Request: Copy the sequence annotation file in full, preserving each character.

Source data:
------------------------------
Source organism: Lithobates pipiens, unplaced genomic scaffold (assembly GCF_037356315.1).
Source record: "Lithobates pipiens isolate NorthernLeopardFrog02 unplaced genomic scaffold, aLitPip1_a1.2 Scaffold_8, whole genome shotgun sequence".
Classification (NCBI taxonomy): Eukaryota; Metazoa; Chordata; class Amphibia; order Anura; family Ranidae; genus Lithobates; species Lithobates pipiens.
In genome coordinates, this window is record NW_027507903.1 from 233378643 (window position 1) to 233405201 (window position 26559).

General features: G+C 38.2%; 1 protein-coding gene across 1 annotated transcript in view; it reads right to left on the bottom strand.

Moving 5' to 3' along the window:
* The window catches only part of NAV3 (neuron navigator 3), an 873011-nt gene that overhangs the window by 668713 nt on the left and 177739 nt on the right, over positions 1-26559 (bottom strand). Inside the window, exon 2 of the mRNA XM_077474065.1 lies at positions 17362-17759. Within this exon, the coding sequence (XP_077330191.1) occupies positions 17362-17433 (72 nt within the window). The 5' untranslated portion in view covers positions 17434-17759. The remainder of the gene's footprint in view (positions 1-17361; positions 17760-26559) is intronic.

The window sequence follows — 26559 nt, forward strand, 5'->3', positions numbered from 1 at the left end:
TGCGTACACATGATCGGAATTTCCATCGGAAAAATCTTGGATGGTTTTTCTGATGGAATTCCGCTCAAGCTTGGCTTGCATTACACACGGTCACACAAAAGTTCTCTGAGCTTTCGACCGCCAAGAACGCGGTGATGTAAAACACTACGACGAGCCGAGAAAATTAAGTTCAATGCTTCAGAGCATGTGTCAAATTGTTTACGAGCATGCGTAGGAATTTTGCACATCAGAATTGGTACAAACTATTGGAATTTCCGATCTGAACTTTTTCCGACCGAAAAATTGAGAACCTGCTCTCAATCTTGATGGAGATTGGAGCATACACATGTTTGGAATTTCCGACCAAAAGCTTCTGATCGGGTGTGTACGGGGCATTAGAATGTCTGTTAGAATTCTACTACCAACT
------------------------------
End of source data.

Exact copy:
Source organism: Lithobates pipiens, unplaced genomic scaffold (assembly GCF_037356315.1).
Source record: "Lithobates pipiens isolate NorthernLeopardFrog02 unplaced genomic scaffold, aLitPip1_a1.2 Scaffold_8, whole genome shotgun sequence".
Classification (NCBI taxonomy): Eukaryota; Metazoa; Chordata; class Amphibia; order Anura; family Ranidae; genus Lithobates; species Lithobates pipiens.
In genome coordinates, this window is record NW_027507903.1 from 233378643 (window position 1) to 233405201 (window position 26559).

General features: G+C 38.2%; 1 protein-coding gene across 1 annotated transcript in view; it reads right to left on the bottom strand.

Moving 5' to 3' along the window:
* The window catches only part of NAV3 (neuron navigator 3), an 873011-nt gene that overhangs the window by 668713 nt on the left and 177739 nt on the right, over positions 1-26559 (bottom strand). Inside the window, exon 2 of the mRNA XM_077474065.1 lies at positions 17362-17759. Within this exon, the coding sequence (XP_077330191.1) occupies positions 17362-17433 (72 nt within the window). The 5' untranslated portion in view covers positions 17434-17759. The remainder of the gene's footprint in view (positions 1-17361; positions 17760-26559) is intronic.

The window sequence follows — 26559 nt, forward strand, 5'->3', positions numbered from 1 at the left end:
TGCGTACACATGATCGGAATTTCCATCGGAAAAATCTTGGATGGTTTTTCTGATGGAATTCCGCTCAAGCTTGGCTTGCATTACACACGGTCACACAAAAGTTCTCTGAGCTTTCGACCGCCAAGAACGCGGTGATGTAAAACACTACGACGAGCCGAGAAAATTAAGTTCAATGCTTCAGAGCATGTGTCAAATTGTTTACGAGCATGCGTAGGAATTTTGCACATCAGAATTGGTACAAACTATTGGAATTTCCGATCTGAACTTTTTCCGACCGAAAAATTGAGAACCTGCTCTCAATCTTGATGGAGATTGGAGCATACACATGTTTGGAATTTCCGACCAAAAGCTTCTGATCGGGTGTGTACGGGGCATTAGAATGTCTGTTAGAATTCTACTACCAACT